Accepted Safe Food-Handling Procedures Minimizes Microbial Contamination of Home-Prepared Blenderized Tube-Feeding

Debra L. Milton, Teresa W. Johnson, Kelly Johnson, Brie Murphy, Holly Carter, Ryan T. Hurt, Manpreet S. Mundi, Lisa Epp, Amy Y. Spurlock, Jenna Hussey

Research output: Contribution to journalArticlepeer-review

6 Scopus citations


Background: The number of patients requiring home enteral nutrition (HEN) continues to increase. Many of these patients are interested in using blended food instead of, or in addition to, commercial enteral formula (CEF). Increased risk of food-borne illness is a concern of blenderized tube-feeding (BTF). This project assessed a standard procedure for minimizing bacterial growth of BTF prepared in the home setting. Methods: Fifty participants prepared BTF in their kitchens using a standard preparation procedure to minimize bacterial contamination. BTF was assessed for growth of aerobic microorganisms, Escherichia coli, Staphylococcus aureus, and coliforms at baseline, 24-hour, and 48-hour intervals after preparation for a total of 150 colony forming units (CFU) counts performed. Results: No sample had zero aerobic microbial counts; yet no substantial increase in microbial counts was observed during the 48 hours. At baseline and 24 hours, 5/50 (10%) had a CFU count of >104, and at 48 hours, 6/50 (12%) exceeded 104 CFUs. Out of 150 CFU counts, 2 (1.3%) were just over 105 CFU/mL. Samples exceeding 104 CFU/mL were likely contaminated by common endospore-forming bacteria found in soil or by bacteria in milk that was close to its expiration date. Conclusion: In this study, 88% of the samples met the US Food Code criteria for safe food consumption; 10.7% met guidelines for marginal safety by other standards; and 1.3% slightly exceeded 105 CFUs. Established safe food-handling procedures can minimize bacterial contamination of BTF and consequently reduce risk of food-borne infection in HEN patients.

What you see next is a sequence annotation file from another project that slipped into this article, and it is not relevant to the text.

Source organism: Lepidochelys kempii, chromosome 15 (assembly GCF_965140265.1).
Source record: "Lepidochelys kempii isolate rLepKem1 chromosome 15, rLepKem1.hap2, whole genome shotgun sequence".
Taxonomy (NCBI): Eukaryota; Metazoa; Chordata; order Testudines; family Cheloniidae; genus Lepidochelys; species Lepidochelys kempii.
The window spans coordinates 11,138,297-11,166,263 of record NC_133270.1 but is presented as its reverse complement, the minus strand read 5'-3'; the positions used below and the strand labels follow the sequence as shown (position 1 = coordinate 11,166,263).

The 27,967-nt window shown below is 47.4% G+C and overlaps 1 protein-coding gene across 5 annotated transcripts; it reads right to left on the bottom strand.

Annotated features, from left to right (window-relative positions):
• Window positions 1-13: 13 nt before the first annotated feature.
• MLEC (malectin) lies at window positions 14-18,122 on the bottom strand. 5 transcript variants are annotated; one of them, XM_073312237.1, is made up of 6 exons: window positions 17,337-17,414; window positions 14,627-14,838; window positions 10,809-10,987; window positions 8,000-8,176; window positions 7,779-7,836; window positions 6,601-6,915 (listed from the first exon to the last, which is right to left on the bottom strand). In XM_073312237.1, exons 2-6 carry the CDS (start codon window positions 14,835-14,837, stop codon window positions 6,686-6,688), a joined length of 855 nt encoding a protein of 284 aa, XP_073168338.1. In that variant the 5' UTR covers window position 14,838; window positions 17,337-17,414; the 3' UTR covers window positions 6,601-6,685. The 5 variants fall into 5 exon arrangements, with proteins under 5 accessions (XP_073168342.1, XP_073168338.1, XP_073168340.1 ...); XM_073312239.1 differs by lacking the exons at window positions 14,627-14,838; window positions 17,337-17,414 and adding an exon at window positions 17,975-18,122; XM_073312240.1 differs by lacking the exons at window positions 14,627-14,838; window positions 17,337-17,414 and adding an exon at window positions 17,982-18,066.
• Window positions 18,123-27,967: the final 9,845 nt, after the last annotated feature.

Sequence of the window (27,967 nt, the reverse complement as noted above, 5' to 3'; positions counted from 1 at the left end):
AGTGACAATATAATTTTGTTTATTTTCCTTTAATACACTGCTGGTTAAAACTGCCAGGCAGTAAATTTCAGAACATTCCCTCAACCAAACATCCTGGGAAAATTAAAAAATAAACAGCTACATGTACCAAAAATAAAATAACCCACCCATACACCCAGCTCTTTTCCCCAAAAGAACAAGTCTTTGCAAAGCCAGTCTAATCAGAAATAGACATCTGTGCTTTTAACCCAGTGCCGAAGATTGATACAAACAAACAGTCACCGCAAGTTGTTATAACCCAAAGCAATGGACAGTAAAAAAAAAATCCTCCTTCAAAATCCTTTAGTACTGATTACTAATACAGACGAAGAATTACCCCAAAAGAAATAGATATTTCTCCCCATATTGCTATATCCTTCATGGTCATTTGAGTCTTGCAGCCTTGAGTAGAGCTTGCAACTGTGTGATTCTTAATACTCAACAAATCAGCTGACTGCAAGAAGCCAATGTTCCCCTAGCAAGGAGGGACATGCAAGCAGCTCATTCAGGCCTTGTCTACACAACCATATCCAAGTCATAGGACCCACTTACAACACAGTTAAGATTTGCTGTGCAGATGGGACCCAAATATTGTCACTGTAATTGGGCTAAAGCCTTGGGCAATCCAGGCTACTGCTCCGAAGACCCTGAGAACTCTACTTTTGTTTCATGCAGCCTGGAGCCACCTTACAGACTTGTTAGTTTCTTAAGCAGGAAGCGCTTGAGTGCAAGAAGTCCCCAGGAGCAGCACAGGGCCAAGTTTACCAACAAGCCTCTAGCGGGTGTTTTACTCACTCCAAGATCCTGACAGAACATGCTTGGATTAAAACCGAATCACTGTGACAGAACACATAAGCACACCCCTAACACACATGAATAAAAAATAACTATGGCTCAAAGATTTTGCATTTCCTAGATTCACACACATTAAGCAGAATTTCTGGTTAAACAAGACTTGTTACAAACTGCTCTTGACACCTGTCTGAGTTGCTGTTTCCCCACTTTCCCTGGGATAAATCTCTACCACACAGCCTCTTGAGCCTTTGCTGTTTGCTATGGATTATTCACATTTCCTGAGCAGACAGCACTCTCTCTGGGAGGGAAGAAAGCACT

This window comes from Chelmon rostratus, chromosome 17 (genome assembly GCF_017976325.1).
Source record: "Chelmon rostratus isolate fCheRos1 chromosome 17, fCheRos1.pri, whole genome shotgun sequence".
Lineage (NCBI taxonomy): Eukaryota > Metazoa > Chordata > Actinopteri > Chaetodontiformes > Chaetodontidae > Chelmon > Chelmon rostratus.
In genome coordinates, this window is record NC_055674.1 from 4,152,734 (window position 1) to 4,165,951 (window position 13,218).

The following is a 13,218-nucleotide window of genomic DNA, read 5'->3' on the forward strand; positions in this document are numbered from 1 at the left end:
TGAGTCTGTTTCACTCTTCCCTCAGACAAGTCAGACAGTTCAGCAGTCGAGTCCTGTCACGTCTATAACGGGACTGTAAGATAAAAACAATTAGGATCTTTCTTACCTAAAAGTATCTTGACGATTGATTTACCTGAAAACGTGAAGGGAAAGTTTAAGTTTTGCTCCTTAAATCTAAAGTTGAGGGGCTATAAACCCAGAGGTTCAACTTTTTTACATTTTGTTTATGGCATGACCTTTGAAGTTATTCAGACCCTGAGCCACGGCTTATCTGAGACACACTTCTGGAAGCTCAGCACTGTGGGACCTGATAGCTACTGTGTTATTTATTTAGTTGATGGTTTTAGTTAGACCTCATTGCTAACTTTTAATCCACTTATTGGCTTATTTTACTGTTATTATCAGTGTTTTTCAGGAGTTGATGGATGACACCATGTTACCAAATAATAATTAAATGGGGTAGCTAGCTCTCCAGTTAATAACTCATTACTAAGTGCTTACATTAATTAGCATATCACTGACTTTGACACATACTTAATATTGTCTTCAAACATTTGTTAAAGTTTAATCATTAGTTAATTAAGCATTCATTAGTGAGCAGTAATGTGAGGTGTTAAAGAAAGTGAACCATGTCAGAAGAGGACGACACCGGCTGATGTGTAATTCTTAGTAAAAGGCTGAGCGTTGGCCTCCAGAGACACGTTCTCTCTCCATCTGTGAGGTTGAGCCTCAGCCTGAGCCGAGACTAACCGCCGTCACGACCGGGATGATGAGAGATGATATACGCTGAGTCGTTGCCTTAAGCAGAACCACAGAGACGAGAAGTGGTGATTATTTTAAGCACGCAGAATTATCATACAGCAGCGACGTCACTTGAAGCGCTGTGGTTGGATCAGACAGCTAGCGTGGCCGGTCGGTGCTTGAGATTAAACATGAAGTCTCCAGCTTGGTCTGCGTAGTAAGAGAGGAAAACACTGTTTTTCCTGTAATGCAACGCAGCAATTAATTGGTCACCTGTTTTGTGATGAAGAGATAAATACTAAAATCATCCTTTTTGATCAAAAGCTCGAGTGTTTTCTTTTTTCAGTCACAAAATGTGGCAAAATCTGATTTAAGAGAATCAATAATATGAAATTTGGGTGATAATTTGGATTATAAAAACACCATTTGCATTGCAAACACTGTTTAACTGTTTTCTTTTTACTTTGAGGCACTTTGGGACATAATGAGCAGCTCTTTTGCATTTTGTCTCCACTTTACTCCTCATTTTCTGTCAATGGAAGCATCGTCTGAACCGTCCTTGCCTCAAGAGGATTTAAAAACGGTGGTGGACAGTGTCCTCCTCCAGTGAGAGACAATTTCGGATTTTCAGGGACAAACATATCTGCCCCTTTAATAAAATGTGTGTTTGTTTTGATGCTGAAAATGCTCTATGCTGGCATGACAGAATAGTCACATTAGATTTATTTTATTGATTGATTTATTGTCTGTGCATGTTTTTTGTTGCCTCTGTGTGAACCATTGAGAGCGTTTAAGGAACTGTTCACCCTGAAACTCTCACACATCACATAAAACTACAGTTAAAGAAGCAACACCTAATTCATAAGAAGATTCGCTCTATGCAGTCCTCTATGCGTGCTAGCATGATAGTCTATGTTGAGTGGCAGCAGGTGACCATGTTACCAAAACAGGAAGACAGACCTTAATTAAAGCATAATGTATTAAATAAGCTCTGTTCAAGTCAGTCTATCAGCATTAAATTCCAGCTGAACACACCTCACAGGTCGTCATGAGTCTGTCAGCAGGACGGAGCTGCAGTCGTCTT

Original languageEnglish (US)
Pages (from-to)479-486
Number of pages8
JournalNutrition in Clinical Practice
Issue number3
StatePublished - Jun 1 2020


  • bacteria
  • blenderized tube-feeding
  • enteral nutrition
  • food contamination
  • food safety

ASJC Scopus subject areas

  • Medicine (miscellaneous)
  • Nutrition and Dietetics


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